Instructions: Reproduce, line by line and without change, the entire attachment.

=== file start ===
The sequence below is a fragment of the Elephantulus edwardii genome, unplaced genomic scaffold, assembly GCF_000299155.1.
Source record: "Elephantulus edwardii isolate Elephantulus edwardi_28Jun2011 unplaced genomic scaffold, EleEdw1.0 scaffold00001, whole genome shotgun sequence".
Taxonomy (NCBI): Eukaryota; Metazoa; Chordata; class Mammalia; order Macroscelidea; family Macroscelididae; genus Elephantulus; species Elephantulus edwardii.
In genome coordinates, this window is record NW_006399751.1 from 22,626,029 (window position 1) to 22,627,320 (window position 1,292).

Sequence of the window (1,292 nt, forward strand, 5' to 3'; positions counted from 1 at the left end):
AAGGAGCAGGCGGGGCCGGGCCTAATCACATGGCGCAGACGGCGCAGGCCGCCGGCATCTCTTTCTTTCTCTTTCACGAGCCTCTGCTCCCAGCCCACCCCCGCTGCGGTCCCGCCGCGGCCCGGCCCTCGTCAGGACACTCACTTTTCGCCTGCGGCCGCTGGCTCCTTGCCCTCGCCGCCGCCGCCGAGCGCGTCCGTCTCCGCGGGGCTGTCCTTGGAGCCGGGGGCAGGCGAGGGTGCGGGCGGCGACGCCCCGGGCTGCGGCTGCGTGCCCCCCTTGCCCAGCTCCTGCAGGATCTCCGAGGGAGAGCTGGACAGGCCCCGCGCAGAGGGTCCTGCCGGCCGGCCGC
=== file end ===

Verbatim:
The sequence below is a fragment of the Elephantulus edwardii genome, unplaced genomic scaffold, assembly GCF_000299155.1.
Source record: "Elephantulus edwardii isolate Elephantulus edwardi_28Jun2011 unplaced genomic scaffold, EleEdw1.0 scaffold00001, whole genome shotgun sequence".
Taxonomy (NCBI): Eukaryota; Metazoa; Chordata; class Mammalia; order Macroscelidea; family Macroscelididae; genus Elephantulus; species Elephantulus edwardii.
In genome coordinates, this window is record NW_006399751.1 from 22,626,029 (window position 1) to 22,627,320 (window position 1,292).

Sequence of the window (1,292 nt, forward strand, 5' to 3'; positions counted from 1 at the left end):
AAGGAGCAGGCGGGGCCGGGCCTAATCACATGGCGCAGACGGCGCAGGCCGCCGGCATCTCTTTCTTTCTCTTTCACGAGCCTCTGCTCCCAGCCCACCCCCGCTGCGGTCCCGCCGCGGCCCGGCCCTCGTCAGGACACTCACTTTTCGCCTGCGGCCGCTGGCTCCTTGCCCTCGCCGCCGCCGCCGAGCGCGTCCGTCTCCGCGGGGCTGTCCTTGGAGCCGGGGGCAGGCGAGGGTGCGGGCGGCGACGCCCCGGGCTGCGGCTGCGTGCCCCCCTTGCCCAGCTCCTGCAGGATCTCCGAGGGAGAGCTGGACAGGCCCCGCGCAGAGGGTCCTGCCGGCCGGCCGC